Initiative seeks 5.5 million Hispanic grads by 2020
A consortium of non-profits and foundations this week highlighted what they say is the necessary role of Hispanics in driving the national goal of regaining the world lead in college completion.
President Obama has proposed retaking that lead by 2020. Many other higher education organizations have joined the initiative, sometimes underscoring the importance of one sector or demographic group in contributing to the goal -- community colleges, public universities, blacks and Hispanics, college dropouts and so forth.
This latest initiative was presented by the non-profit Excelencia in Education in collaboration with the Bill and Melinda Gates Foundation, the Lumina Foundation and other heavy hitters.
Called Roadmap for Ensuring America's Future, the initiative suggests Hispanics will have to earn 5.5 million college degrees by 2020 if the nation is to reach 51 percent degree attainment -- a goal that's actually toward the lower end of the completion-target spectrum. Other groups have suggested 55 or 60 percent completion.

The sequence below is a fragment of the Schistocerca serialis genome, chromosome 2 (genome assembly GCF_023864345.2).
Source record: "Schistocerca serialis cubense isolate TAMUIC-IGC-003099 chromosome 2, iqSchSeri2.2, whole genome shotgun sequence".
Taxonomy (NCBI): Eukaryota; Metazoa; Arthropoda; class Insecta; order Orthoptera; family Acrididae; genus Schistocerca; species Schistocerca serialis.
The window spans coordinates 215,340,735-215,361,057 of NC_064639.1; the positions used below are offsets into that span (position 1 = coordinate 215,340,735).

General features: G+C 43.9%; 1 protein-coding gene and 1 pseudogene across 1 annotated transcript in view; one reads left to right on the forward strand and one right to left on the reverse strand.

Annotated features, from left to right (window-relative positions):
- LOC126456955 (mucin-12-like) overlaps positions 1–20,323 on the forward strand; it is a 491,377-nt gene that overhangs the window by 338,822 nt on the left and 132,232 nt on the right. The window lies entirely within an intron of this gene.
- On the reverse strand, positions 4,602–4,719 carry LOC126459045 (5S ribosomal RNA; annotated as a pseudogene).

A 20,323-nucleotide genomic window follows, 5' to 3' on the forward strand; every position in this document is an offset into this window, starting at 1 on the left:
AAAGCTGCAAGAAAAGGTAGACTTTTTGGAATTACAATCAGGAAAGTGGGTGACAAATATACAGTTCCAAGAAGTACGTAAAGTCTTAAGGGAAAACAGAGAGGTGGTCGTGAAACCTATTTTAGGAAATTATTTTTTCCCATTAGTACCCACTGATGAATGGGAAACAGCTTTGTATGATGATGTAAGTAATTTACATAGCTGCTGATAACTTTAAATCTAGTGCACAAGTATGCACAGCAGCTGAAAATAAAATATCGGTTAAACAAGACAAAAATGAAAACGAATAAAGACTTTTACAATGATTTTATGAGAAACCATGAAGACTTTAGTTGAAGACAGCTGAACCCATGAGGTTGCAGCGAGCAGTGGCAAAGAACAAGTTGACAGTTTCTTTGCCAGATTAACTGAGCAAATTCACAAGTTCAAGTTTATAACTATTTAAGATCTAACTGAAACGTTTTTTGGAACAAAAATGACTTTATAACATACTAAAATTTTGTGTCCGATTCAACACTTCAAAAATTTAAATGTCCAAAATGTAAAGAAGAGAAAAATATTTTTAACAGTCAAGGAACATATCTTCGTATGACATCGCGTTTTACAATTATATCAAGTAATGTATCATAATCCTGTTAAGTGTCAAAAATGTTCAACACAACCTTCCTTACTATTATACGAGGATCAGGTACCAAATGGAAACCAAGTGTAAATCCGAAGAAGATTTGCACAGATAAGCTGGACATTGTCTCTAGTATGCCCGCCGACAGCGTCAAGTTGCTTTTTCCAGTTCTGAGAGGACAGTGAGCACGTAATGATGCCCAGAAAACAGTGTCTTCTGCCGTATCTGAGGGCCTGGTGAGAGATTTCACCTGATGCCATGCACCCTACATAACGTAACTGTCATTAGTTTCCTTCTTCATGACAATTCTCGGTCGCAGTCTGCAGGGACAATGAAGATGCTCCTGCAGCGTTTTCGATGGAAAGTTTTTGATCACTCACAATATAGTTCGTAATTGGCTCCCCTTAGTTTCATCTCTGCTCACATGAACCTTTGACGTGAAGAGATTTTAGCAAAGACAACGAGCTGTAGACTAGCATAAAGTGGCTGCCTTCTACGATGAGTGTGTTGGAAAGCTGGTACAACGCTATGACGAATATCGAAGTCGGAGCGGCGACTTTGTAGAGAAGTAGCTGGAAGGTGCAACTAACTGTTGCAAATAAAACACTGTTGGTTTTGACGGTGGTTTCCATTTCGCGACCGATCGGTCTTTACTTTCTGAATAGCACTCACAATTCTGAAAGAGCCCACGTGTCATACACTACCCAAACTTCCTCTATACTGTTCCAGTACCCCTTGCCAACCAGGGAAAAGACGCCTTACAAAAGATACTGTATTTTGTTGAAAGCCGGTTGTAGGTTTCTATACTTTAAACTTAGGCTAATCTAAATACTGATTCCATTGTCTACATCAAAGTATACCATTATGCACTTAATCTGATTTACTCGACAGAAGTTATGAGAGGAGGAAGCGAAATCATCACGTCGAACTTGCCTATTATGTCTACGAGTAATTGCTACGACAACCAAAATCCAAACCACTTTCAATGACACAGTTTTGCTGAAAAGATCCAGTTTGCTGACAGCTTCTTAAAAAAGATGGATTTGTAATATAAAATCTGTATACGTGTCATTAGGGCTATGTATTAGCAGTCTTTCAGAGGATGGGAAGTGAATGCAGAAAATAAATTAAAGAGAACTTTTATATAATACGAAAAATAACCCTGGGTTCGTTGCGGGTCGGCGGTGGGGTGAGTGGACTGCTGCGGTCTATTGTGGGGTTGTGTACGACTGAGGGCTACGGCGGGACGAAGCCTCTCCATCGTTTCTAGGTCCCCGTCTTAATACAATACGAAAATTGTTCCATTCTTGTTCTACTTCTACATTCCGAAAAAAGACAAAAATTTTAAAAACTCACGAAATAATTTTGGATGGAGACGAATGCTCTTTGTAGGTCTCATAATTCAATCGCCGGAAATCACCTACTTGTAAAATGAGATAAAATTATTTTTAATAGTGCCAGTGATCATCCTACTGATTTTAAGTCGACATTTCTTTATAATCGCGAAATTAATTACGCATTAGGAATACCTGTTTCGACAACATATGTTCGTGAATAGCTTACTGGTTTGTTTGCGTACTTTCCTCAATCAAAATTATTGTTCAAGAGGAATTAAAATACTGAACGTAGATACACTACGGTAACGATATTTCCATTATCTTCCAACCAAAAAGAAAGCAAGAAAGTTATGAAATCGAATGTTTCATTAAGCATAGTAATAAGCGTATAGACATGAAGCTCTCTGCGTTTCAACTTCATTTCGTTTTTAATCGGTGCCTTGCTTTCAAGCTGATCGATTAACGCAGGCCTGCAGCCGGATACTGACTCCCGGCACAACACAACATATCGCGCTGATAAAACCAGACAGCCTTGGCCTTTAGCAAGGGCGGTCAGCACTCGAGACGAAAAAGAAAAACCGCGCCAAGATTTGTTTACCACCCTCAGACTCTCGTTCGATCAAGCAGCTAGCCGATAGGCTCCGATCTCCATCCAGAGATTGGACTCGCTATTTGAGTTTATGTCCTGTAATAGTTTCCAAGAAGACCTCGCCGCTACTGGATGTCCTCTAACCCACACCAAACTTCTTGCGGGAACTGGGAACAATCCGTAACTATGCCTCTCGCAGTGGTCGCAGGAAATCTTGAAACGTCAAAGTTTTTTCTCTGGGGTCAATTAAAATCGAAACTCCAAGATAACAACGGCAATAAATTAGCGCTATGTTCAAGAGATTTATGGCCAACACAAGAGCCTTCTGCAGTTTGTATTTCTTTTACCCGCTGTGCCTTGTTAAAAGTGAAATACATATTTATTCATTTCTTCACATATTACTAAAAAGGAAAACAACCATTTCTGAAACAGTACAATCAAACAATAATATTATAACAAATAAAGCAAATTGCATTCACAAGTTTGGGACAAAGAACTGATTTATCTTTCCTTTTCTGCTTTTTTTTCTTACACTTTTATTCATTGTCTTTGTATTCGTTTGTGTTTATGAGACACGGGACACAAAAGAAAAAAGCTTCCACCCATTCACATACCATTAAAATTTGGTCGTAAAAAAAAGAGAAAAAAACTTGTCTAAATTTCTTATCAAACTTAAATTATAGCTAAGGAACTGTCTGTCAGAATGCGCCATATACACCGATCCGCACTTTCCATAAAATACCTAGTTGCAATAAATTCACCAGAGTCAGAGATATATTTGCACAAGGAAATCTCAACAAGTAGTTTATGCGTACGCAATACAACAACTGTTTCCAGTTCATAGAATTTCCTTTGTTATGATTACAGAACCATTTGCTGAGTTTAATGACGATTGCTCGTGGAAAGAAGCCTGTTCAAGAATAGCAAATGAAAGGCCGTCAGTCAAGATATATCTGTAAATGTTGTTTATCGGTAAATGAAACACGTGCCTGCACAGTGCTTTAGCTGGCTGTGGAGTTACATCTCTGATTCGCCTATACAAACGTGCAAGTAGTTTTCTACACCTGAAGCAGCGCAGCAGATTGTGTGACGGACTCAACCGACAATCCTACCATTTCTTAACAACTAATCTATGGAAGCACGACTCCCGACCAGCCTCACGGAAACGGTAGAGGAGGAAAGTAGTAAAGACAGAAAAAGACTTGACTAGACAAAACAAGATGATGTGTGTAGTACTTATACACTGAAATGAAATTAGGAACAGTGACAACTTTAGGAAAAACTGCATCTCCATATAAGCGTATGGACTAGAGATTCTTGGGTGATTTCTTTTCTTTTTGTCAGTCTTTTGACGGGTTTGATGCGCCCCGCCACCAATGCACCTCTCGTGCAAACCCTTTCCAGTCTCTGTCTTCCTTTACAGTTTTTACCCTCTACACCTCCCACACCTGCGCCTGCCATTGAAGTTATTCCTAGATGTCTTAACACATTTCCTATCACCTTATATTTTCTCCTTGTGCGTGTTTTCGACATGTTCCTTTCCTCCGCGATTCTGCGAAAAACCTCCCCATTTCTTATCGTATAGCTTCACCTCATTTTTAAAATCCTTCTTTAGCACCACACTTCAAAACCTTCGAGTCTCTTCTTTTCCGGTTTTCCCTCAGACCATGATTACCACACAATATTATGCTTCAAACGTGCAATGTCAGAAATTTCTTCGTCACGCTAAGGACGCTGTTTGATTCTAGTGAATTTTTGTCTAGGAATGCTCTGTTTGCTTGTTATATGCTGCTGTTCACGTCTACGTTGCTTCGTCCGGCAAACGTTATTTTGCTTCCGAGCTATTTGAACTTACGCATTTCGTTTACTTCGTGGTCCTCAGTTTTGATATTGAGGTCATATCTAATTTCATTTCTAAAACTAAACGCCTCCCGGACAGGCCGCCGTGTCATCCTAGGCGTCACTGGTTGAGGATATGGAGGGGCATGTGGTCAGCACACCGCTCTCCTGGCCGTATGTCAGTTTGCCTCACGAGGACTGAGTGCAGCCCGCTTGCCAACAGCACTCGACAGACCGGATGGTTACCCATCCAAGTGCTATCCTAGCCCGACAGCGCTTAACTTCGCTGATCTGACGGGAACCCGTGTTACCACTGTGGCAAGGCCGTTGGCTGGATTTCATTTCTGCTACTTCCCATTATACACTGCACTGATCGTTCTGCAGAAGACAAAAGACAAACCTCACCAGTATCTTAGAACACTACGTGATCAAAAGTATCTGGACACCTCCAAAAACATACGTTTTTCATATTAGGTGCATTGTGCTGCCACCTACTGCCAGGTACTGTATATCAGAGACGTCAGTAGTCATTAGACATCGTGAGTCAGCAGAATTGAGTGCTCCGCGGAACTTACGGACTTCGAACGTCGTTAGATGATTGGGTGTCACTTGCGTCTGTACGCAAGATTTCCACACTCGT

Other leaders have pointed to the importance of focusing on Hispanic college attendance and completion: Hispanics are less likely than other racial and ethnic groups to finish college, partly because of cultural factors: Hispanic families may be relatively reluctant to take on debt, for example.
Research from the consortium shows Hispanic students often enroll part-time, later in life, and at community colleges close to their homes; "state and institutional initiatives that focus on those students can make a big difference," they said in a release.
Among their recommendations: institutions focus on programs that increase retention for working students, increase college-preparatory and dual-enrollment programs, simplify two- to four-year transfers and guarantee need-based aid to deserving students.
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